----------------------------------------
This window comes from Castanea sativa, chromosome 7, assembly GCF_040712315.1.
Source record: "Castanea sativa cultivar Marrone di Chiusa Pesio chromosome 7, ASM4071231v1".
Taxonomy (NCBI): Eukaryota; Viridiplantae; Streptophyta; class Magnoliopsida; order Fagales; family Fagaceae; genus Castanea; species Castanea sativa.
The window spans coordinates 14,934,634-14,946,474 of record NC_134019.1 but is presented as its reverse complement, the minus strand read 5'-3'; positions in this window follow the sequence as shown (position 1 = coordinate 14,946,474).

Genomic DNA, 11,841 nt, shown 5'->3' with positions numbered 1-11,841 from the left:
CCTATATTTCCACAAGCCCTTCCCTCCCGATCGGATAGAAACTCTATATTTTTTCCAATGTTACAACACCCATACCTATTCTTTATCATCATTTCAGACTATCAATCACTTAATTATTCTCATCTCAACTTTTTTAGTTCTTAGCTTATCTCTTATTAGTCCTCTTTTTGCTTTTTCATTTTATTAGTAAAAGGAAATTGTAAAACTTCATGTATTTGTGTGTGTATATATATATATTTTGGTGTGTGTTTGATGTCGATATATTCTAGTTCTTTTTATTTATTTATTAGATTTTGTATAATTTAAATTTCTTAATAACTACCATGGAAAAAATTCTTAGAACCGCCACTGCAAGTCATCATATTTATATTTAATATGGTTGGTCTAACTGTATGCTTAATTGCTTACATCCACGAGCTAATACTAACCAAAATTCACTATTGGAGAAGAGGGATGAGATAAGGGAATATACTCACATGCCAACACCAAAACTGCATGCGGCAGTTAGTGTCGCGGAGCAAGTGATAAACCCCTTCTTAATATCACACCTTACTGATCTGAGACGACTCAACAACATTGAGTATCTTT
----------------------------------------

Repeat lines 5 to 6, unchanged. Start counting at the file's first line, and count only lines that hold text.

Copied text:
Genomic DNA, 11,841 nt, shown 5'->3' with positions numbered 1-11,841 from the left:
CCTATATTTCCACAAGCCCTTCCCTCCCGATCGGATAGAAACTCTATATTTTTTCCAATGTTACAACACCCATACCTATTCTTTATCATCATTTCAGACTATCAATCACTTAATTATTCTCATCTCAACTTTTTTAGTTCTTAGCTTATCTCTTATTAGTCCTCTTTTTGCTTTTTCATTTTATTAGTAAAAGGAAATTGTAAAACTTCATGTATTTGTGTGTGTATATATATATATTTTGGTGTGTGTTTGATGTCGATATATTCTAGTTCTTTTTATTTATTTATTAGATTTTGTATAATTTAAATTTCTTAATAACTACCATGGAAAAAATTCTTAGAACCGCCACTGCAAGTCATCATATTTATATTTAATATGGTTGGTCTAACTGTATGCTTAATTGCTTACATCCACGAGCTAATACTAACCAAAATTCACTATTGGAGAAGAGGGATGAGATAAGGGAATATACTCACATGCCAACACCAAAACTGCATGCGGCAGTTAGTGTCGCGGAGCAAGTGATAAACCCCTTCTTAATATCACACCTTACTGATCTGAGACGACTCAACAACATTGAGTATCTTT